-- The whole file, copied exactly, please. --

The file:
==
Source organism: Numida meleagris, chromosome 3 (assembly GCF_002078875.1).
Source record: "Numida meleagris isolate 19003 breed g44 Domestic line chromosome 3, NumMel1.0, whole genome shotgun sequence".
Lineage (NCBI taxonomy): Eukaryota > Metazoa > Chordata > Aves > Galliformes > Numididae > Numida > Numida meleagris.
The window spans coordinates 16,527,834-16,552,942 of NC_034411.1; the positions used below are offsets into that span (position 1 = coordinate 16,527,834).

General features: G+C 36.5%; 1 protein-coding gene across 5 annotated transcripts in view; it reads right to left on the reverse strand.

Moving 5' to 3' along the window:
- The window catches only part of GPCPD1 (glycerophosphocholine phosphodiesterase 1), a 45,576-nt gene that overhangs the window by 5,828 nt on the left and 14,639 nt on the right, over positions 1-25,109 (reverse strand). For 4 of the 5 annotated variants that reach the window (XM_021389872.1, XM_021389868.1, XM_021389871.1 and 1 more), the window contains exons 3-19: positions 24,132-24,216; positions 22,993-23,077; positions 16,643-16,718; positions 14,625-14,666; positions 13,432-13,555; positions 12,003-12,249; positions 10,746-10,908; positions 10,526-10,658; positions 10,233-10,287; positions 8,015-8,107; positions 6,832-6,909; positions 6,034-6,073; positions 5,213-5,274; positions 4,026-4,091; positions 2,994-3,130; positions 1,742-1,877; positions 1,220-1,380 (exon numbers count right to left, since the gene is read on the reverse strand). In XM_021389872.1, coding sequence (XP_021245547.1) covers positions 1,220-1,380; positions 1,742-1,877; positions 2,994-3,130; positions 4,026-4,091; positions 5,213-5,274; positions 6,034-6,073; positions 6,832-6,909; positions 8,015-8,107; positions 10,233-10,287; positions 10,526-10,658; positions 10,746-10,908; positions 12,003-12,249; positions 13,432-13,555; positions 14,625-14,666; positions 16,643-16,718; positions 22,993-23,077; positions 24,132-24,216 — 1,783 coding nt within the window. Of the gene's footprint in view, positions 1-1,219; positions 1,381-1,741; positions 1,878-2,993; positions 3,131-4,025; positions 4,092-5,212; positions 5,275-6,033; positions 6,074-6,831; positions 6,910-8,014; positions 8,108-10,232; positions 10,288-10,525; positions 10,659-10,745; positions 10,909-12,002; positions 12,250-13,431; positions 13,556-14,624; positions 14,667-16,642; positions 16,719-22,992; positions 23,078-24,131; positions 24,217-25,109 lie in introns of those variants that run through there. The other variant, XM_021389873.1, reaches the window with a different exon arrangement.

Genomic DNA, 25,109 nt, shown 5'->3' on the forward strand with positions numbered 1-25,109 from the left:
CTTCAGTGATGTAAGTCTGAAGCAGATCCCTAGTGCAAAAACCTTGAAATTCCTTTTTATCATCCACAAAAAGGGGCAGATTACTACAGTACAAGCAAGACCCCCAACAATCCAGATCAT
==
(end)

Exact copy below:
Source organism: Numida meleagris, chromosome 3 (assembly GCF_002078875.1).
Source record: "Numida meleagris isolate 19003 breed g44 Domestic line chromosome 3, NumMel1.0, whole genome shotgun sequence".
Lineage (NCBI taxonomy): Eukaryota > Metazoa > Chordata > Aves > Galliformes > Numididae > Numida > Numida meleagris.
The window spans coordinates 16,527,834-16,552,942 of NC_034411.1; the positions used below are offsets into that span (position 1 = coordinate 16,527,834).

General features: G+C 36.5%; 1 protein-coding gene across 5 annotated transcripts in view; it reads right to left on the reverse strand.

Moving 5' to 3' along the window:
- The window catches only part of GPCPD1 (glycerophosphocholine phosphodiesterase 1), a 45,576-nt gene that overhangs the window by 5,828 nt on the left and 14,639 nt on the right, over positions 1-25,109 (reverse strand). For 4 of the 5 annotated variants that reach the window (XM_021389872.1, XM_021389868.1, XM_021389871.1 and 1 more), the window contains exons 3-19: positions 24,132-24,216; positions 22,993-23,077; positions 16,643-16,718; positions 14,625-14,666; positions 13,432-13,555; positions 12,003-12,249; positions 10,746-10,908; positions 10,526-10,658; positions 10,233-10,287; positions 8,015-8,107; positions 6,832-6,909; positions 6,034-6,073; positions 5,213-5,274; positions 4,026-4,091; positions 2,994-3,130; positions 1,742-1,877; positions 1,220-1,380 (exon numbers count right to left, since the gene is read on the reverse strand). In XM_021389872.1, coding sequence (XP_021245547.1) covers positions 1,220-1,380; positions 1,742-1,877; positions 2,994-3,130; positions 4,026-4,091; positions 5,213-5,274; positions 6,034-6,073; positions 6,832-6,909; positions 8,015-8,107; positions 10,233-10,287; positions 10,526-10,658; positions 10,746-10,908; positions 12,003-12,249; positions 13,432-13,555; positions 14,625-14,666; positions 16,643-16,718; positions 22,993-23,077; positions 24,132-24,216 — 1,783 coding nt within the window. Of the gene's footprint in view, positions 1-1,219; positions 1,381-1,741; positions 1,878-2,993; positions 3,131-4,025; positions 4,092-5,212; positions 5,275-6,033; positions 6,074-6,831; positions 6,910-8,014; positions 8,108-10,232; positions 10,288-10,525; positions 10,659-10,745; positions 10,909-12,002; positions 12,250-13,431; positions 13,556-14,624; positions 14,667-16,642; positions 16,719-22,992; positions 23,078-24,131; positions 24,217-25,109 lie in introns of those variants that run through there. The other variant, XM_021389873.1, reaches the window with a different exon arrangement.

Genomic DNA, 25,109 nt, shown 5'->3' on the forward strand with positions numbered 1-25,109 from the left:
CTTCAGTGATGTAAGTCTGAAGCAGATCCCTAGTGCAAAAACCTTGAAATTCCTTTTTATCATCCACAAAAAGGGGCAGATTACTACAGTACAAGCAAGACCCCCAACAATCCAGATCAT